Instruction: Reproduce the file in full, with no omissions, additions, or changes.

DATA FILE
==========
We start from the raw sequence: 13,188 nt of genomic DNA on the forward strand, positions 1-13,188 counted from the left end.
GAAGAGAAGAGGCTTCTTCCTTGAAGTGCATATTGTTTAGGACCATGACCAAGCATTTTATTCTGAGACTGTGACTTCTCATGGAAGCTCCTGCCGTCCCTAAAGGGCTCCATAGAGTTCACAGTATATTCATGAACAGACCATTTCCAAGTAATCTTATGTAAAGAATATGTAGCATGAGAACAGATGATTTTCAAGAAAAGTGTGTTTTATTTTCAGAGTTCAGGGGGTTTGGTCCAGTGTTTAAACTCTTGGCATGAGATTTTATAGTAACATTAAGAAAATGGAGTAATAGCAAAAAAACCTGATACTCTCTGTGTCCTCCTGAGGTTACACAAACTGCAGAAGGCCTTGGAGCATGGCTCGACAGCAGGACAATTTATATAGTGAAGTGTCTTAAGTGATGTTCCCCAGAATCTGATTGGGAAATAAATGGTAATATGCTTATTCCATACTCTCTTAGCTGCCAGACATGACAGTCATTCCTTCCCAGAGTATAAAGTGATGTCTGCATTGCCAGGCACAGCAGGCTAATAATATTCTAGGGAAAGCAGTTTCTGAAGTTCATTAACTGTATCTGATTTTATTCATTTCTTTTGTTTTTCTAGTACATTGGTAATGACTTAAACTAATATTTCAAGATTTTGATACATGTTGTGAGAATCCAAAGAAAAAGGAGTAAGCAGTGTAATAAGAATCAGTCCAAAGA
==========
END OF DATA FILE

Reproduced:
We start from the raw sequence: 13,188 nt of genomic DNA on the forward strand, positions 1-13,188 counted from the left end.
GAAGAGAAGAGGCTTCTTCCTTGAAGTGCATATTGTTTAGGACCATGACCAAGCATTTTATTCTGAGACTGTGACTTCTCATGGAAGCTCCTGCCGTCCCTAAAGGGCTCCATAGAGTTCACAGTATATTCATGAACAGACCATTTCCAAGTAATCTTATGTAAAGAATATGTAGCATGAGAACAGATGATTTTCAAGAAAAGTGTGTTTTATTTTCAGAGTTCAGGGGGTTTGGTCCAGTGTTTAAACTCTTGGCATGAGATTTTATAGTAACATTAAGAAAATGGAGTAATAGCAAAAAAACCTGATACTCTCTGTGTCCTCCTGAGGTTACACAAACTGCAGAAGGCCTTGGAGCATGGCTCGACAGCAGGACAATTTATATAGTGAAGTGTCTTAAGTGATGTTCCCCAGAATCTGATTGGGAAATAAATGGTAATATGCTTATTCCATACTCTCTTAGCTGCCAGACATGACAGTCATTCCTTCCCAGAGTATAAAGTGATGTCTGCATTGCCAGGCACAGCAGGCTAATAATATTCTAGGGAAAGCAGTTTCTGAAGTTCATTAACTGTATCTGATTTTATTCATTTCTTTTGTTTTTCTAGTACATTGGTAATGACTTAAACTAATATTTCAAGATTTTGATACATGTTGTGAGAATCCAAAGAAAAAGGAGTAAGCAGTGTAATAAGAATCAGTCCAAAGA